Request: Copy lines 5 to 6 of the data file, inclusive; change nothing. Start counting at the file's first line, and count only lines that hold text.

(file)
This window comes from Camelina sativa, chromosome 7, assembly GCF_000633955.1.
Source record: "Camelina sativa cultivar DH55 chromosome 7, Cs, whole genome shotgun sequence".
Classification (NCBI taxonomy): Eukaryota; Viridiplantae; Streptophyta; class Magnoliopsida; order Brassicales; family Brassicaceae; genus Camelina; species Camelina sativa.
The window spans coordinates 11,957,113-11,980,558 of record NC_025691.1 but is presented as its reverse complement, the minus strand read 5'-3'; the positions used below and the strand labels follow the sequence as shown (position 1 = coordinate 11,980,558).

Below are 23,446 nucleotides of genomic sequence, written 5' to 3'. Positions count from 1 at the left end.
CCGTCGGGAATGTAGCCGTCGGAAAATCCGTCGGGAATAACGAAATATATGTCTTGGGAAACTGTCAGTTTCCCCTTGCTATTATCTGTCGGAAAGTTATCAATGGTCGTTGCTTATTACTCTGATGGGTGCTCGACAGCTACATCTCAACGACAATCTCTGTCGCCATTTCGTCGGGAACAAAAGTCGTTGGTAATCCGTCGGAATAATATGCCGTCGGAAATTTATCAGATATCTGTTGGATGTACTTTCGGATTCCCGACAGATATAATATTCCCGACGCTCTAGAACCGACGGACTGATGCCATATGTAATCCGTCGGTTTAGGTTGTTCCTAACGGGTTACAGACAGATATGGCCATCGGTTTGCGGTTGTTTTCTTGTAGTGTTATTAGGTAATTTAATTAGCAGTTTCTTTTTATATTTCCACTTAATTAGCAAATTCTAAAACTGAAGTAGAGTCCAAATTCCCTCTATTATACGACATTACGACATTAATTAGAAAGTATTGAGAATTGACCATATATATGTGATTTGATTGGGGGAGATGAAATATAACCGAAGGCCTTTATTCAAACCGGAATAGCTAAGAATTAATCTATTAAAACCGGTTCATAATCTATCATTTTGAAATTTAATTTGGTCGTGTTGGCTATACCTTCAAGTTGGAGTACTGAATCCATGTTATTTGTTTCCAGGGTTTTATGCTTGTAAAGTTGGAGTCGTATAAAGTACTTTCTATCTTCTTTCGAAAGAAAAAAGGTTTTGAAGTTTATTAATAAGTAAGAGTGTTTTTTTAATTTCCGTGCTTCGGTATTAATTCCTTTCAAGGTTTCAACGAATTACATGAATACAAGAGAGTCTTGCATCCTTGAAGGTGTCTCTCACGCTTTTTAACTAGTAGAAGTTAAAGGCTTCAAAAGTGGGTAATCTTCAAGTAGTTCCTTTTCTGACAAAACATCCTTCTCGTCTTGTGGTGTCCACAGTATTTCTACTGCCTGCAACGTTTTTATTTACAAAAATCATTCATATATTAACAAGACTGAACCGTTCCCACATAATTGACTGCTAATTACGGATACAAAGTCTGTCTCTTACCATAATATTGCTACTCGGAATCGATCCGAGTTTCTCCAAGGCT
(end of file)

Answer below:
Below are 23,446 nucleotides of genomic sequence, written 5' to 3'. Positions count from 1 at the left end.
CCGTCGGGAATGTAGCCGTCGGAAAATCCGTCGGGAATAACGAAATATATGTCTTGGGAAACTGTCAGTTTCCCCTTGCTATTATCTGTCGGAAAGTTATCAATGGTCGTTGCTTATTACTCTGATGGGTGCTCGACAGCTACATCTCAACGACAATCTCTGTCGCCATTTCGTCGGGAACAAAAGTCGTTGGTAATCCGTCGGAATAATATGCCGTCGGAAATTTATCAGATATCTGTTGGATGTACTTTCGGATTCCCGACAGATATAATATTCCCGACGCTCTAGAACCGACGGACTGATGCCATATGTAATCCGTCGGTTTAGGTTGTTCCTAACGGGTTACAGACAGATATGGCCATCGGTTTGCGGTTGTTTTCTTGTAGTGTTATTAGGTAATTTAATTAGCAGTTTCTTTTTATATTTCCACTTAATTAGCAAATTCTAAAACTGAAGTAGAGTCCAAATTCCCTCTATTATACGACATTACGACATTAATTAGAAAGTATTGAGAATTGACCATATATATGTGATTTGATTGGGGGAGATGAAATATAACCGAAGGCCTTTATTCAAACCGGAATAGCTAAGAATTAATCTATTAAAACCGGTTCATAATCTATCATTTTGAAATTTAATTTGGTCGTGTTGGCTATACCTTCAAGTTGGAGTACTGAATCCATGTTATTTGTTTCCAGGGTTTTATGCTTGTAAAGTTGGAGTCGTATAAAGTACTTTCTATCTTCTTTCGAAAGAAAAAAGGTTTTGAAGTTTATTAATAAGTAAGAGTGTTTTTTTAATTTCCGTGCTTCGGTATTAATTCCTTTCAAGGTTTCAACGAATTACATGAATACAAGAGAGTCTTGCATCCTTGAAGGTGTCTCTCACGCTTTTTAACTAGTAGAAGTTAAAGGCTTCAAAAGTGGGTAATCTTCAAGTAGTTCCTTTTCTGACAAAACATCCTTCTCGTCTTGTGGTGTCCACAGTATTTCTACTGCCTGCAACGTTTTTATTTACAAAAATCATTCATATATTAACAAGACTGAACCGTTCCCACATAATTGACTGCTAATTACGGATACAAAGTCTGTCTCTTACCATAATATTGCTACTCGGAATCGATCCGAGTTTCTCCAAGGCT